• Cash flow statement – This shows how much money is flowing into and out of the business, as well as cash on hand. 

These documents serve as the backbone of both your KPI analysis as well as your financial planning and analysis efforts. And as Louis Mosca, COO of American Management Services notes, they should be leveraged for analysis on a frequent basis:

“Responsible owners complete a financial analysis 10-to-20 days after the end of the month. This is called a post-mortem. A flash report, done weekly, gives some semblance of how the business operates in real-time.”  

Financial KPIs That Make an Impact 

So, what are the financial KPIs you should concentrate on? 

The answer to that partly depends on your industry and business goals. There are KPIs that fall under several categories, including liquidity, profitability, solvency, efficiency, and valuation. With that in mind, there are a few primary financial KPIs that are relevant to practically every type and size of company: 

  • Gross Profit Margin – This is a profitability KPI that gauges the percentage of revenue left over after the cost of goods sold (COGS) has been subtracted. It lets you see a product or line item’s profitability without factoring in overhead.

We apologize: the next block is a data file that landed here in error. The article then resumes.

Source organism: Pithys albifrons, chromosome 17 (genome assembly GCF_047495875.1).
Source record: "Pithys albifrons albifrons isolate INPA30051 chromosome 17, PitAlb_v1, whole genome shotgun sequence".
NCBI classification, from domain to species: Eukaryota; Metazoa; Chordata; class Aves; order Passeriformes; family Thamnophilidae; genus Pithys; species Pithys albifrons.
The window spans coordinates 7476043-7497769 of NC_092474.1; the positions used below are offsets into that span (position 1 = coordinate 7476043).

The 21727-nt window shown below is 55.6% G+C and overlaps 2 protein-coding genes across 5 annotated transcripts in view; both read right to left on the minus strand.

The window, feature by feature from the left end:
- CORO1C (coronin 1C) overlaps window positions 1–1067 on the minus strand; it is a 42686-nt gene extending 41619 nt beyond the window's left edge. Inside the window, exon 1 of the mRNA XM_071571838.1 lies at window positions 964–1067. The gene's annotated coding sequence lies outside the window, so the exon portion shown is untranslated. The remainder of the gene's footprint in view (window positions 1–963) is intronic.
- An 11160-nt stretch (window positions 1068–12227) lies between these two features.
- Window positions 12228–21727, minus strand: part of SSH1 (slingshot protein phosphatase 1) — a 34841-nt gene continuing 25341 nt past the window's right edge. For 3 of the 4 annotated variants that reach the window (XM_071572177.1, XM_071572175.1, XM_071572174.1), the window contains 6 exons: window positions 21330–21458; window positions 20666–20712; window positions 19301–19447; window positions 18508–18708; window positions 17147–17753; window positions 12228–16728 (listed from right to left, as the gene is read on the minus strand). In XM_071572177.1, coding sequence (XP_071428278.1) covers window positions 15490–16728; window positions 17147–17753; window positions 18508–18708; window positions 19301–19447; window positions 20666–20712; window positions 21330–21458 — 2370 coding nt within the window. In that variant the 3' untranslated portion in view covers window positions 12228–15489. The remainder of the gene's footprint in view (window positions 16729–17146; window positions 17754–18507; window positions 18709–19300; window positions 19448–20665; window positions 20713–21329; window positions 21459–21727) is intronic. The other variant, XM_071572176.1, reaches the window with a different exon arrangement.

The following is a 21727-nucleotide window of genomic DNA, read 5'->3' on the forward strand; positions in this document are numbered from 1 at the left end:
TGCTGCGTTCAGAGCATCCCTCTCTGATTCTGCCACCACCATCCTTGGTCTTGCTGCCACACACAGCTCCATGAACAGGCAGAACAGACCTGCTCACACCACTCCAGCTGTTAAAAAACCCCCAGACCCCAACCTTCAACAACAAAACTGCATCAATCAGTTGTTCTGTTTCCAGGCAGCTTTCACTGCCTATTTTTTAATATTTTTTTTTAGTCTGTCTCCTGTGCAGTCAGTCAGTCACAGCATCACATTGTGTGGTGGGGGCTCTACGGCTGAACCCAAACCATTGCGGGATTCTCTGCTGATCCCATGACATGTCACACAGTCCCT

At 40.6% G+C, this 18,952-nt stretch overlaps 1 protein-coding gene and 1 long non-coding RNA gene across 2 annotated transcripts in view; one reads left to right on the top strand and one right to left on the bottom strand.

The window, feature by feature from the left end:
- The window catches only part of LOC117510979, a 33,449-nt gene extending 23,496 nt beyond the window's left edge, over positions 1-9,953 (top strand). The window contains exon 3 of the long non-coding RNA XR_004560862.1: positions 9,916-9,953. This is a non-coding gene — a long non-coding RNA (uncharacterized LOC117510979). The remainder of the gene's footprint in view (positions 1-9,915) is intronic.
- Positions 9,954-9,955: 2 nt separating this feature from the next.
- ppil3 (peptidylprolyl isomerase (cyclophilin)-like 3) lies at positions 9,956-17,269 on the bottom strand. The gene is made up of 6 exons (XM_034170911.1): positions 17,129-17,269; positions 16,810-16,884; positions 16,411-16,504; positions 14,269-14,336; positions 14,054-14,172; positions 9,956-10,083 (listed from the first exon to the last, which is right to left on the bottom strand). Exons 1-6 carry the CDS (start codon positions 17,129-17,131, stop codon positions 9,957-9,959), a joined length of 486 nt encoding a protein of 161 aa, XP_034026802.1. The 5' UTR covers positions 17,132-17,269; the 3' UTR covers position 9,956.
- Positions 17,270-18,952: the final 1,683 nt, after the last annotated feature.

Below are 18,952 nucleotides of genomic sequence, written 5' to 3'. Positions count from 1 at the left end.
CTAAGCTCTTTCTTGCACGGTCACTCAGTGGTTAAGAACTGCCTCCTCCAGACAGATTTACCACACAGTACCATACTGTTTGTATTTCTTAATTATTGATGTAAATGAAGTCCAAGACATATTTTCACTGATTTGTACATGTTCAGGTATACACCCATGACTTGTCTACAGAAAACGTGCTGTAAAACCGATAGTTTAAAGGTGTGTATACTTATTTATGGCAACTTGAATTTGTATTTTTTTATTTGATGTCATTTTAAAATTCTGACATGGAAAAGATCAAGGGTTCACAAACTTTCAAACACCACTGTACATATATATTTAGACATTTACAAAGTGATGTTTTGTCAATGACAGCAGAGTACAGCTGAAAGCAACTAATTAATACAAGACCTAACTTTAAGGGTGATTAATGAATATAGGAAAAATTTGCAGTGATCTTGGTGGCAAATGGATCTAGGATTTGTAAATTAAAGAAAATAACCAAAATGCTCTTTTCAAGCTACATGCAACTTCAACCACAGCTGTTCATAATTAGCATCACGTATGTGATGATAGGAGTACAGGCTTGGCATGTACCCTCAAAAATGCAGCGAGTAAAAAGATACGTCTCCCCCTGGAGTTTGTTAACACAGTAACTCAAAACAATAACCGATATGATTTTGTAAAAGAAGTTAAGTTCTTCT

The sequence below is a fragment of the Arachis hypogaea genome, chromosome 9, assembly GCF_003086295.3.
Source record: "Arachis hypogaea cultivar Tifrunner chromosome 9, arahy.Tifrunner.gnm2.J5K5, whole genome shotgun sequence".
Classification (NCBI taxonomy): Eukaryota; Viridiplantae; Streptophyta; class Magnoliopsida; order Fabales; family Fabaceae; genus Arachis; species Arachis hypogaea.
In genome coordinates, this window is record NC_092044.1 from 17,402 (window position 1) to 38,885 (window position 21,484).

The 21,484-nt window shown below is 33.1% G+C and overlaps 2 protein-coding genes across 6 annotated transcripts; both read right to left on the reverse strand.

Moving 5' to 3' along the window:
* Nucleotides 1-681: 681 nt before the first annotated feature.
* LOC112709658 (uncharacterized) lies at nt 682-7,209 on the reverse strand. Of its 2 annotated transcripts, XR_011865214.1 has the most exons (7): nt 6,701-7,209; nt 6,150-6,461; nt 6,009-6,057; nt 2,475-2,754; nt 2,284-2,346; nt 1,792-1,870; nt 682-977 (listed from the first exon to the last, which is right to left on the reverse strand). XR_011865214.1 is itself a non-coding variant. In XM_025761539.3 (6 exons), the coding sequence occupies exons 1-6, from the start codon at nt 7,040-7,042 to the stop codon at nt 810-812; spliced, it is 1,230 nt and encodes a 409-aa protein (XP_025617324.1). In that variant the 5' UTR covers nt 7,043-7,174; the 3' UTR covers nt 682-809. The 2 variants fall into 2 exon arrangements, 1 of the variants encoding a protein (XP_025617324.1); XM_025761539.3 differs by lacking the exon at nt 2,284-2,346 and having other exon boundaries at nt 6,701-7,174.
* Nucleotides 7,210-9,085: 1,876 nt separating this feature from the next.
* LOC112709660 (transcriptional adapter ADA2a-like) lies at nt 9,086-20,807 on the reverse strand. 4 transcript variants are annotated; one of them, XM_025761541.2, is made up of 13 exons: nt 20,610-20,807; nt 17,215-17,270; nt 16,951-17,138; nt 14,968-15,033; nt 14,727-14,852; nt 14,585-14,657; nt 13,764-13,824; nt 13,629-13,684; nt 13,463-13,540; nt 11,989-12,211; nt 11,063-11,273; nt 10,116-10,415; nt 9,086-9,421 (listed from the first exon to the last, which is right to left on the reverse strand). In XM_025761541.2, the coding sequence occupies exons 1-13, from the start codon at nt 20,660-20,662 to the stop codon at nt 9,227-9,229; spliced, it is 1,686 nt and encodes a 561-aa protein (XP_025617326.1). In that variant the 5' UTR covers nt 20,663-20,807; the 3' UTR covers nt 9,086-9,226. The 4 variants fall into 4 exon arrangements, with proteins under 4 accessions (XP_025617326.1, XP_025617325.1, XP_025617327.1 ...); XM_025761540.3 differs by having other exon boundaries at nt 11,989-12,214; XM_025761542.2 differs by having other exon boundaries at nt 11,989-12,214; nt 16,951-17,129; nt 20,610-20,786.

• Gross Profit Margin = (Revenue – Cost of Sales) / Revenue * 100

  • Net Profit Margin – This is another profitability ratio that allows you to determine the percentage of revenue and income left over after subtracting COGS, interest, taxes, and operating expenses.
    • Net Profit Margin = Net Profit / Revenue * 100

  • Operating Cash Flow – This KPI is found on a cash flow statement and lets you see your total money generated by your company’s daily business operations. If operating cash flow is positive, that means you have enough funds to grow your operation. On the other hand, if cash flow is negative, you will require internal changes or additional financing to maintain your ongoing operations.  

  • Working Capital – The cash on hand that is immediately available is known as your working capital. This KPI gauges whether your company currently has enough available assets to oblige your short-term financial obligations.
    • Working Capital = Current Assets – Current Liabilities 

  • Current Ratio – The current ratio measures your company’s ability to pay all of its financial obligations in a single year. In other words, it measures your solvency.